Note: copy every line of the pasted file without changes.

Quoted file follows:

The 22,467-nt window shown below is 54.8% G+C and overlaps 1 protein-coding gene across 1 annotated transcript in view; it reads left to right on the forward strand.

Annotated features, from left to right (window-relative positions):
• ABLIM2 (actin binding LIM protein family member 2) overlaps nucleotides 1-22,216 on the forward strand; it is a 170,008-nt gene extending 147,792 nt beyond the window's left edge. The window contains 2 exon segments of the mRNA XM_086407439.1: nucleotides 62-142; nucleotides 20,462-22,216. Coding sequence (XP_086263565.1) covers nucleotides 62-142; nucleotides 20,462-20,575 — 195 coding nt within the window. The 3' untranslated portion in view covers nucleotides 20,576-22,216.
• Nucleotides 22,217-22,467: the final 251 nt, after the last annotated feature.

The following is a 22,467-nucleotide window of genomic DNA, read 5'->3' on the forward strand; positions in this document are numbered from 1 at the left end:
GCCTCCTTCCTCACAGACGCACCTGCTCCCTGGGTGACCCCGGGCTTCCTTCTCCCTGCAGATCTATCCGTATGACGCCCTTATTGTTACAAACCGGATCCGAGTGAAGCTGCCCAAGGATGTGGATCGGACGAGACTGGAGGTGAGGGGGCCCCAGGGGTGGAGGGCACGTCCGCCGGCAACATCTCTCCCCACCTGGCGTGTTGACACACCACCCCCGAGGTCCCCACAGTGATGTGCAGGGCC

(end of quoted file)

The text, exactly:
The 22,467-nt window shown below is 54.8% G+C and overlaps 1 protein-coding gene across 1 annotated transcript in view; it reads left to right on the forward strand.

Annotated features, from left to right (window-relative positions):
• ABLIM2 (actin binding LIM protein family member 2) overlaps nucleotides 1-22,216 on the forward strand; it is a 170,008-nt gene extending 147,792 nt beyond the window's left edge. The window contains 2 exon segments of the mRNA XM_086407439.1: nucleotides 62-142; nucleotides 20,462-22,216. Coding sequence (XP_086263565.1) covers nucleotides 62-142; nucleotides 20,462-20,575 — 195 coding nt within the window. The 3' untranslated portion in view covers nucleotides 20,576-22,216.
• Nucleotides 22,217-22,467: the final 251 nt, after the last annotated feature.

The following is a 22,467-nucleotide window of genomic DNA, read 5'->3' on the forward strand; positions in this document are numbered from 1 at the left end:
GCCTCCTTCCTCACAGACGCACCTGCTCCCTGGGTGACCCCGGGCTTCCTTCTCCCTGCAGATCTATCCGTATGACGCCCTTATTGTTACAAACCGGATCCGAGTGAAGCTGCCCAAGGATGTGGATCGGACGAGACTGGAGGTGAGGGGGCCCCAGGGGTGGAGGGCACGTCCGCCGGCAACATCTCTCCCCACCTGGCGTGTTGACACACCACCCCCGAGGTCCCCACAGTGATGTGCAGGGCC